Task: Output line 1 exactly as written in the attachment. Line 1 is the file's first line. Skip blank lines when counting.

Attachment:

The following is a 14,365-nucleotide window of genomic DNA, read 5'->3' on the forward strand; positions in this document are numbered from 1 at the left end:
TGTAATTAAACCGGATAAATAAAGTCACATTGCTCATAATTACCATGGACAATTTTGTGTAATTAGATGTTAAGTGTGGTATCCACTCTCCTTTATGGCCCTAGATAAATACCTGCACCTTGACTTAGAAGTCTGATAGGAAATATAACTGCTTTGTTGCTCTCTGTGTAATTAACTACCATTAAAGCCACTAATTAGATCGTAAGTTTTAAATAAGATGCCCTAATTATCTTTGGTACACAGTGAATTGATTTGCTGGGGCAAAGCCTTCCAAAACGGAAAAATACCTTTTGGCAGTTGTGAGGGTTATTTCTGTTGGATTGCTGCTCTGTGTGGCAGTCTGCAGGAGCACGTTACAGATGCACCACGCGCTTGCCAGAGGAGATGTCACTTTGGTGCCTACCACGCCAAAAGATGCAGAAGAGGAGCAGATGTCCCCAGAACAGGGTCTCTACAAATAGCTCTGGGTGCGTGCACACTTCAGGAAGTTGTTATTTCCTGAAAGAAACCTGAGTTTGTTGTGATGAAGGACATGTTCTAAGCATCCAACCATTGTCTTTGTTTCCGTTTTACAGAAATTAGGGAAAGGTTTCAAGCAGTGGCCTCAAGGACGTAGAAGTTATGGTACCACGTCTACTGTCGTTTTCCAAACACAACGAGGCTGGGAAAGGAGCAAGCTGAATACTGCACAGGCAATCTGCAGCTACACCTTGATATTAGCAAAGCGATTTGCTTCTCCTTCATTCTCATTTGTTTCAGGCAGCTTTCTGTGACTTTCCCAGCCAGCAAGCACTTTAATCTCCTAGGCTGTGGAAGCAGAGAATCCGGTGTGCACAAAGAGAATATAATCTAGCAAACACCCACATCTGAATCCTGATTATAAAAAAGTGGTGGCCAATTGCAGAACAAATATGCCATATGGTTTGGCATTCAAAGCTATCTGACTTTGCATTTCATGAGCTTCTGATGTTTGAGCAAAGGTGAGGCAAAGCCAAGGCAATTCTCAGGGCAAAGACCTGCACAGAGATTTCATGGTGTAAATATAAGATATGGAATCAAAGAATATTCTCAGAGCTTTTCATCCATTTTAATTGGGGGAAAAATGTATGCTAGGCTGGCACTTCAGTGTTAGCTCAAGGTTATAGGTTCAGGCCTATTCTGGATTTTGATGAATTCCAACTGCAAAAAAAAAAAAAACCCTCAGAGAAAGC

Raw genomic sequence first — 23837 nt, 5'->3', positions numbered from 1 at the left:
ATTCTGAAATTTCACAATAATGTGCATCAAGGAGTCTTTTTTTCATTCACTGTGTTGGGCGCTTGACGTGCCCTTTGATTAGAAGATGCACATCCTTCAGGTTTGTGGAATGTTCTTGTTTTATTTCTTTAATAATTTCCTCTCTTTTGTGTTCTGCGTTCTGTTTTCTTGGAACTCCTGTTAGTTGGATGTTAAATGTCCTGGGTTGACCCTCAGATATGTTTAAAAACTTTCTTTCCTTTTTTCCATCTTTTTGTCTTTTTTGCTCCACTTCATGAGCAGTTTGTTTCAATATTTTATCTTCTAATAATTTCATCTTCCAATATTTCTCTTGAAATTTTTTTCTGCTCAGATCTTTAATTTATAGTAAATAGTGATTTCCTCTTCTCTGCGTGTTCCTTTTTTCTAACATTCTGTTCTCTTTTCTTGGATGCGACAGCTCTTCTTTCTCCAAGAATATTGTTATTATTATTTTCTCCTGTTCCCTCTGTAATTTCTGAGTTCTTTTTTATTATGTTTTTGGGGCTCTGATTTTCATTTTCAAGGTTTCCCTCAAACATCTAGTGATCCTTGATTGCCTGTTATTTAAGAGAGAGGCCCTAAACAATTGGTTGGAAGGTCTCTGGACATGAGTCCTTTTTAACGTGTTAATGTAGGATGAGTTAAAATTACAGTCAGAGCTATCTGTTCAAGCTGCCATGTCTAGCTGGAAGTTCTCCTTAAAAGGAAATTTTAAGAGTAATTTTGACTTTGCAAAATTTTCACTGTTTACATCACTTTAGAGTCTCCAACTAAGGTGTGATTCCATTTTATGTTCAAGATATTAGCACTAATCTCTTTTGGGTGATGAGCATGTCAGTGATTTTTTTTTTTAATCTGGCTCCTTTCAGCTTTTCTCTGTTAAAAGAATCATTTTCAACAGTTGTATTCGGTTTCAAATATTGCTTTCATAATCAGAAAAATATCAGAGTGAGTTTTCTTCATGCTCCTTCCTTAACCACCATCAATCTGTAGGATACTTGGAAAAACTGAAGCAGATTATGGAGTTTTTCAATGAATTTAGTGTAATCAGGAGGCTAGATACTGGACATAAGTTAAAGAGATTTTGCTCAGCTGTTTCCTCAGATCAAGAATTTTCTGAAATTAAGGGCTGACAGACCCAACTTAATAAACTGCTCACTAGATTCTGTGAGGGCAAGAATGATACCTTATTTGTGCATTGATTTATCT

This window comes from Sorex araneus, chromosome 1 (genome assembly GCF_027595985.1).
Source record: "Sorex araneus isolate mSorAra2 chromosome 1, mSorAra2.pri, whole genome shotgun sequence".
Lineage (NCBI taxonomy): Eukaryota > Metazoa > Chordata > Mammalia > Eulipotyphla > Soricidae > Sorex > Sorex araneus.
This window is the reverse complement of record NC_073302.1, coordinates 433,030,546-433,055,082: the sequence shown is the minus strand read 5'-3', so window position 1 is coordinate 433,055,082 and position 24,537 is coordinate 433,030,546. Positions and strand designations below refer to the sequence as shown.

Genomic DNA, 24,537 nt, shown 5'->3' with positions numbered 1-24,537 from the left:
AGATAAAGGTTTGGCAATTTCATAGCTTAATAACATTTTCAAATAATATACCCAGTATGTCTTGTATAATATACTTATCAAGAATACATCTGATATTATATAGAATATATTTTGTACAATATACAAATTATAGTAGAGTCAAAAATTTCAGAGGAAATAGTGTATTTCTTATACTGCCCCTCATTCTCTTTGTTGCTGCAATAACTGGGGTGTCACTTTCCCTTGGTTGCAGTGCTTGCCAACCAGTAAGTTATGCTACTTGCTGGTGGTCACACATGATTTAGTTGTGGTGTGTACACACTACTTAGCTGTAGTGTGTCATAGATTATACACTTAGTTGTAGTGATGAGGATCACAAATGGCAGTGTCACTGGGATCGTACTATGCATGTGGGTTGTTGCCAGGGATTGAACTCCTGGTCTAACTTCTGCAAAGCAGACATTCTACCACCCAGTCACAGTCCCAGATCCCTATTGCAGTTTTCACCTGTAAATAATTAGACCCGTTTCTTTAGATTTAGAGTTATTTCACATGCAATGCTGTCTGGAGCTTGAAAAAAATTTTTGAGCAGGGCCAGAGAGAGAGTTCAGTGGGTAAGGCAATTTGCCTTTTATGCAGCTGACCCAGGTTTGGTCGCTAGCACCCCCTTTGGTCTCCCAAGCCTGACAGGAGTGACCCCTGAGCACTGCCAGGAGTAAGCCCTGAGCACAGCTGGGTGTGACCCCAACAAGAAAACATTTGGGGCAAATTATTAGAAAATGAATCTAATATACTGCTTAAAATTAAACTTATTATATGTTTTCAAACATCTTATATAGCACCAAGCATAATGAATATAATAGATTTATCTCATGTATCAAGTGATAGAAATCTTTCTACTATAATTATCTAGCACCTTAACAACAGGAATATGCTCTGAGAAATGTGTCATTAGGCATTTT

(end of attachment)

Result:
The following is a 14,365-nucleotide window of genomic DNA, read 5'->3' on the forward strand; positions in this document are numbered from 1 at the left end: